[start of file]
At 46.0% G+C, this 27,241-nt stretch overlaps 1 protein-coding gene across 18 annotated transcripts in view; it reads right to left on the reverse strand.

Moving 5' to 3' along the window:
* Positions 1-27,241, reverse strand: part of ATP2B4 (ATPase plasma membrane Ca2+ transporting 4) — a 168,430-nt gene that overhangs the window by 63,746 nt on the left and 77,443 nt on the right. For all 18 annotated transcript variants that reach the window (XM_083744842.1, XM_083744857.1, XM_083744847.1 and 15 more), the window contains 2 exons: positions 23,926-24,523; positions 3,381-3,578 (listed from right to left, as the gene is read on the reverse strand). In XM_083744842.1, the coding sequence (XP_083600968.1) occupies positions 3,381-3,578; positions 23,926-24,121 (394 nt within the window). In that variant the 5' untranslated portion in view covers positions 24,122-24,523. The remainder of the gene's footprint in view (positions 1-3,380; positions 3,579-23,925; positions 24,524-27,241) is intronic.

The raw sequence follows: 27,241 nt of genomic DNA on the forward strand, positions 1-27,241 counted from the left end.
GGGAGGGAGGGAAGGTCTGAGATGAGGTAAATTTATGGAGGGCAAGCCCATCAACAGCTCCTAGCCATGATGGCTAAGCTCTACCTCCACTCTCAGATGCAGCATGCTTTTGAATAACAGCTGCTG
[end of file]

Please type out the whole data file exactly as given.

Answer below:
At 46.0% G+C, this 27,241-nt stretch overlaps 1 protein-coding gene across 18 annotated transcripts in view; it reads right to left on the reverse strand.

Moving 5' to 3' along the window:
* Positions 1-27,241, reverse strand: part of ATP2B4 (ATPase plasma membrane Ca2+ transporting 4) — a 168,430-nt gene that overhangs the window by 63,746 nt on the left and 77,443 nt on the right. For all 18 annotated transcript variants that reach the window (XM_083744842.1, XM_083744857.1, XM_083744847.1 and 15 more), the window contains 2 exons: positions 23,926-24,523; positions 3,381-3,578 (listed from right to left, as the gene is read on the reverse strand). In XM_083744842.1, the coding sequence (XP_083600968.1) occupies positions 3,381-3,578; positions 23,926-24,121 (394 nt within the window). In that variant the 5' untranslated portion in view covers positions 24,122-24,523. The remainder of the gene's footprint in view (positions 1-3,380; positions 3,579-23,925; positions 24,524-27,241) is intronic.

The raw sequence follows: 27,241 nt of genomic DNA on the forward strand, positions 1-27,241 counted from the left end.
GGGAGGGAGGGAAGGTCTGAGATGAGGTAAATTTATGGAGGGCAAGCCCATCAACAGCTCCTAGCCATGATGGCTAAGCTCTACCTCCACTCTCAGATGCAGCATGCTTTTGAATAACAGCTGCTG